In northern China's Inner Mongolia Autonomous Region, the government expanded the coverage of its small loans from those laid-off from the cities to the peasants. The small loans range from 50,000 yuan to 100,000 yuan.

In central China's Hunan Province and eastern China's Shandong Province, farmers who want to start businesses can enjoy tax or fee breaks for three years.

Other provinces that are home to large numbers of migrants, such as Sichuan and Anhui, have promised similar assistance.

Experts warn that the measures should be more practical. "Some may be too superficial and not meet the needs of migrants effectively, some are too complicated to be implemented," said Wang Chunguang, a researcher on migrants with the Chinese Academy of Social Sciences.

In southwestern China's Guizhou Province, a survey by the local labor department in Zunyi showed that 90 percent of the migrant workers who returned home and wanted to start a business failed to get loans from financial institutions.

Effective loans

This is the biggest impediment for farmers starting businesses, said Ju Hong, head of the labor department in Zunyi.

"Only loans can save me. With loans, I could launch my project and produce local corn wine as I planned. Without loans, I cannot invest in my business any further and it will be even harder for me to support my family of six," said Tian.

Many revenue-hungry governments not only fail to provide effective loans for peasants, but also impose heavy fees on them, said Ju.

"In some revenue-hungry counties, farmers who want to start businesses may have to get permits first, for land, capital, environmental protection, fire safety and so on. Every permit means they have to pay fees, adding another burden to those who want to start a business," Ju said.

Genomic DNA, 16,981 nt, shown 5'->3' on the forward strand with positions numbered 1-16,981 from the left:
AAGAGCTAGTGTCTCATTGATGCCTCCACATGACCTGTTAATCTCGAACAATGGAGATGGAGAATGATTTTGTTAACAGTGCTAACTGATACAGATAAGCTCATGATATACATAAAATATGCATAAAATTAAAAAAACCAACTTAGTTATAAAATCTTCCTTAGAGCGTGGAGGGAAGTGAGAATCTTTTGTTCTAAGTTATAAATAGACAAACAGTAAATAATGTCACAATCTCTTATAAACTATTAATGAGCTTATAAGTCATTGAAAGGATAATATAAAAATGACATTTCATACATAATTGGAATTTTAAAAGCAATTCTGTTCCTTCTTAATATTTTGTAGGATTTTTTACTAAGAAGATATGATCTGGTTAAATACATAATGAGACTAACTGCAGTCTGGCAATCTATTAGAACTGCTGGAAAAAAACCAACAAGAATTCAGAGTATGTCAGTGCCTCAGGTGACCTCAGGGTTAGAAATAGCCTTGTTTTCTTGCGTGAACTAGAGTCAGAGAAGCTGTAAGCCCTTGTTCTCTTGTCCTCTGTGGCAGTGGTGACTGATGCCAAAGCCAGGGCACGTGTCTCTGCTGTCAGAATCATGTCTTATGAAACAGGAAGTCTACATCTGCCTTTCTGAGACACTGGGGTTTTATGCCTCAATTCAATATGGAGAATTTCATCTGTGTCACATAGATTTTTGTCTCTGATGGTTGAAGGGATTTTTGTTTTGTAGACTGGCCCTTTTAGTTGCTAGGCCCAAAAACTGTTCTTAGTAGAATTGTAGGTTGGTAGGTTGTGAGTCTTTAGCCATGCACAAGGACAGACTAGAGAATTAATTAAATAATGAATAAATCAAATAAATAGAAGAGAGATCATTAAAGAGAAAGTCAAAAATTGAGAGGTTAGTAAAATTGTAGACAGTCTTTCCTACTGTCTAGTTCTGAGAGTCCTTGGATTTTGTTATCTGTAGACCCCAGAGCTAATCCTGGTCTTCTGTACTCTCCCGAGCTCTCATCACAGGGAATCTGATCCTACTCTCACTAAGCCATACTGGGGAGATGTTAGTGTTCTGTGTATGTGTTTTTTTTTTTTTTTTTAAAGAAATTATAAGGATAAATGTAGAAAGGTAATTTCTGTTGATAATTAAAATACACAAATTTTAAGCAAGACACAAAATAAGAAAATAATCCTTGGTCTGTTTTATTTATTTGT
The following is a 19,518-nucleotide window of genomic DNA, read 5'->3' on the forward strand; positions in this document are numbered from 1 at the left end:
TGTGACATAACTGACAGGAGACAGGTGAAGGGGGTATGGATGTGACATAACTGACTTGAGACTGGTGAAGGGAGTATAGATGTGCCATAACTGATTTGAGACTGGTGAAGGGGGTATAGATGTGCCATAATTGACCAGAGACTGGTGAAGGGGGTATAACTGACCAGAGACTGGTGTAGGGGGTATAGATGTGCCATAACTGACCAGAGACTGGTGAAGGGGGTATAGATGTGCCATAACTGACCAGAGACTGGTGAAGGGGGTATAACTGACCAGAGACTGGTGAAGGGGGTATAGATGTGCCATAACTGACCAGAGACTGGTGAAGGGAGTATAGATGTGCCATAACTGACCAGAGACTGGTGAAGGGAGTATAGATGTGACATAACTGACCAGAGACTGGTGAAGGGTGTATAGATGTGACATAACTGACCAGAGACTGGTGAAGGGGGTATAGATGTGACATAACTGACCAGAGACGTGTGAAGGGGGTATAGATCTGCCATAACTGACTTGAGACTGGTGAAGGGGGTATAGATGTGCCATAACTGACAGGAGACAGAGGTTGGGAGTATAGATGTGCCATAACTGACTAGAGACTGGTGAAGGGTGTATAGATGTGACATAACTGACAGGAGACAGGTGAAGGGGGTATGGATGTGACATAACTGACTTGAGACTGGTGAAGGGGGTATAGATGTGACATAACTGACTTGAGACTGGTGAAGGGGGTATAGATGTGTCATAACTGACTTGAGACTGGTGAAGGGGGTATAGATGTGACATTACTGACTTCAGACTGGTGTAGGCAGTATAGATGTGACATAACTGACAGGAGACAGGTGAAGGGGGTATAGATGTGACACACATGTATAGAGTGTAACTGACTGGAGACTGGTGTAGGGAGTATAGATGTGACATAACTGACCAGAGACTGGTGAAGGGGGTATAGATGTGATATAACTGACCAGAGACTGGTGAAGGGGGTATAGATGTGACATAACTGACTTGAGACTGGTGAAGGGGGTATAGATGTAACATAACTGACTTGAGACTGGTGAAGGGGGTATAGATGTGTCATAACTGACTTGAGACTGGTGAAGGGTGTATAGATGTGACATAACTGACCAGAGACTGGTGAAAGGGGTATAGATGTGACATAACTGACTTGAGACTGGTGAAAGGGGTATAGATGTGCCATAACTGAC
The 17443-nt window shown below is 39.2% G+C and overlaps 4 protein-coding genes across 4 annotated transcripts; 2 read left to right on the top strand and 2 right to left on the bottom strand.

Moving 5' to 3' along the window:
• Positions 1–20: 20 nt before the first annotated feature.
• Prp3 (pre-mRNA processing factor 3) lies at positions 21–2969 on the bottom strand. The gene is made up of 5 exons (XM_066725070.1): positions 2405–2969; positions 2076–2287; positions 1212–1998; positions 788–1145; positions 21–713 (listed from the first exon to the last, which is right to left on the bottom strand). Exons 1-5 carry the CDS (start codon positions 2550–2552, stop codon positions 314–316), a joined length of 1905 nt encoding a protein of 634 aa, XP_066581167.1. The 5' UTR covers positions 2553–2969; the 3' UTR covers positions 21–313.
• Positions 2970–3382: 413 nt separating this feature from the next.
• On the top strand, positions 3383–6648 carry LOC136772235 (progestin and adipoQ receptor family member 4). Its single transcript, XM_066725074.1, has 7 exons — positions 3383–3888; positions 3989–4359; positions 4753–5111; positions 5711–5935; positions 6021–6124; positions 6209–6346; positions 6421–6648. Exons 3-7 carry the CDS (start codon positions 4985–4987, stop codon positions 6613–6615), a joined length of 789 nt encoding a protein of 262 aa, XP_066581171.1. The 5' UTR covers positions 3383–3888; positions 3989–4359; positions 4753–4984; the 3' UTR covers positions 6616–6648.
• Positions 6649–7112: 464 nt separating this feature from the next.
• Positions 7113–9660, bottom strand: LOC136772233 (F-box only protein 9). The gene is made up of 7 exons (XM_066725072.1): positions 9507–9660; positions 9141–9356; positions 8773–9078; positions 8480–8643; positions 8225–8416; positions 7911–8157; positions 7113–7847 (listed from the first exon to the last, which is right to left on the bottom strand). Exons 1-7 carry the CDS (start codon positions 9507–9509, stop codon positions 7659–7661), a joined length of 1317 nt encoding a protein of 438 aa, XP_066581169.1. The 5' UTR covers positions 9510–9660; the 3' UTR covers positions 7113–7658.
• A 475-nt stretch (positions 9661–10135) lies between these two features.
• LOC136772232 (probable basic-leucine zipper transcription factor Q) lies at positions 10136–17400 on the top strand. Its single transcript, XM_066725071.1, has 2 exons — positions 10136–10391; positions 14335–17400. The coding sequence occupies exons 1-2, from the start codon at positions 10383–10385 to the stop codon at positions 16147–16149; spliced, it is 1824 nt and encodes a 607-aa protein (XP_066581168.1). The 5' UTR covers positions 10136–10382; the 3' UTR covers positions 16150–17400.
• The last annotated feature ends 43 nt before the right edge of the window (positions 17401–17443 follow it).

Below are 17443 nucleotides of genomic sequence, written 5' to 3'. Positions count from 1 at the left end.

Nie Xiuli, head of the countryside development institute at the Guizhou Provincial Academy of Social Sciences, said local governments need to implement policies that encourage migrant workers to start businesses. "They should focus on action rather than talking or promoting policies," she said.

As well as the financial crisis, a major force that drives migrants home to start businesses is the permanent residency system which prevents them from settling in cities.

The permanent residency system is the reason why about 41.9 percent of migrant workers choose to return home - another 33.4 percent said the reason they returned home was because of unstable employment, according to the survey by the State Development Research Center.

The permanent residency system, created to manage the population, prevents migrants from enjoying the same social security, education or other public services as those born in the cities.

Factory jobs

Wang Zhengxiu, 38, and her husband plan to return home to Chongqing from Guangzhou, capital of Guangdong Province.

The couple gave up their factory jobs in February when their boss could only pay minimum wages because of the financial crisis. It meant they could have a living, but they had no money to support any other family members.

"No factory will hire us in our 50s, so we have to plan for our future. Returning to our rural home is our ultimate choice. If we succeed in running a small business raising chickens or pigs, we may be able to earn some money when we are old," Wang said. "We are hesitating ... and want to get jobs first at chicken or pig farms to get experience. Anyway, we don't want to squander the money we earned through years of toiling in factories."

Though not easy, some migrants have fulfilled their rags to riches dreams.

"You have to venture," said bespectacled Lu Jialou as he walked through his family workshop with eight workers in Dongguan, Guangdong Province. He opened the business after six years of migrant work.

Talking about the global financial crisis, Lu feels the pressure: "I'd planned to turn my workshop into a real factory this year, but I have to put this off and wait for the worst times to pass."